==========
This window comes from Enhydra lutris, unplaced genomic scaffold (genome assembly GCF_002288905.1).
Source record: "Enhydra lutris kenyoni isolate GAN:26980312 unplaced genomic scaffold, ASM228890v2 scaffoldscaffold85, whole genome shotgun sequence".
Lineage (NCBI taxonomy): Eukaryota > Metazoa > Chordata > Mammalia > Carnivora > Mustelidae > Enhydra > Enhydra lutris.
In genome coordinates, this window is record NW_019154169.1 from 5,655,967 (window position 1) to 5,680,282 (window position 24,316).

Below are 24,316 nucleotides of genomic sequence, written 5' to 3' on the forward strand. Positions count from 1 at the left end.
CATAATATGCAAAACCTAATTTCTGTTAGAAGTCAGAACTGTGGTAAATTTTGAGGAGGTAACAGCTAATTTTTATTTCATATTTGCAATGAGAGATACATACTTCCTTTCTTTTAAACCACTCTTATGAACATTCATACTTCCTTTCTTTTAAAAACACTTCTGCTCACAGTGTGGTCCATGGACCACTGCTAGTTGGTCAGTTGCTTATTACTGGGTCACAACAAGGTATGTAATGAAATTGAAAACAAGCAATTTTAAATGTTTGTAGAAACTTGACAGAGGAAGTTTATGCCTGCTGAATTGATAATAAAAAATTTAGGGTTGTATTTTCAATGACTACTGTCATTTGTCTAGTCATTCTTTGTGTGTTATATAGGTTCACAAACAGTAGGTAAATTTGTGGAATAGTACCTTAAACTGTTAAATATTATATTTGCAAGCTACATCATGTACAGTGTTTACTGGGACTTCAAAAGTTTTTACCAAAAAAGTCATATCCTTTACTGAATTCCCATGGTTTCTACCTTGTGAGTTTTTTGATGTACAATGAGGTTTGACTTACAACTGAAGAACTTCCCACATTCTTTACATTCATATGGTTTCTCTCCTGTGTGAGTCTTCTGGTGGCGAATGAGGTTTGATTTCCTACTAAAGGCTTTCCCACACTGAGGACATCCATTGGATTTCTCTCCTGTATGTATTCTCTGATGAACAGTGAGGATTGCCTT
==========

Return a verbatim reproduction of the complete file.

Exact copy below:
This window comes from Enhydra lutris, unplaced genomic scaffold (genome assembly GCF_002288905.1).
Source record: "Enhydra lutris kenyoni isolate GAN:26980312 unplaced genomic scaffold, ASM228890v2 scaffoldscaffold85, whole genome shotgun sequence".
Lineage (NCBI taxonomy): Eukaryota > Metazoa > Chordata > Mammalia > Carnivora > Mustelidae > Enhydra > Enhydra lutris.
In genome coordinates, this window is record NW_019154169.1 from 5,655,967 (window position 1) to 5,680,282 (window position 24,316).

Below are 24,316 nucleotides of genomic sequence, written 5' to 3' on the forward strand. Positions count from 1 at the left end.
CATAATATGCAAAACCTAATTTCTGTTAGAAGTCAGAACTGTGGTAAATTTTGAGGAGGTAACAGCTAATTTTTATTTCATATTTGCAATGAGAGATACATACTTCCTTTCTTTTAAACCACTCTTATGAACATTCATACTTCCTTTCTTTTAAAAACACTTCTGCTCACAGTGTGGTCCATGGACCACTGCTAGTTGGTCAGTTGCTTATTACTGGGTCACAACAAGGTATGTAATGAAATTGAAAACAAGCAATTTTAAATGTTTGTAGAAACTTGACAGAGGAAGTTTATGCCTGCTGAATTGATAATAAAAAATTTAGGGTTGTATTTTCAATGACTACTGTCATTTGTCTAGTCATTCTTTGTGTGTTATATAGGTTCACAAACAGTAGGTAAATTTGTGGAATAGTACCTTAAACTGTTAAATATTATATTTGCAAGCTACATCATGTACAGTGTTTACTGGGACTTCAAAAGTTTTTACCAAAAAAGTCATATCCTTTACTGAATTCCCATGGTTTCTACCTTGTGAGTTTTTTGATGTACAATGAGGTTTGACTTACAACTGAAGAACTTCCCACATTCTTTACATTCATATGGTTTCTCTCCTGTGTGAGTCTTCTGGTGGCGAATGAGGTTTGATTTCCTACTAAAGGCTTTCCCACACTGAGGACATCCATTGGATTTCTCTCCTGTATGTATTCTCTGATGAACAGTGAGGATTGCCTT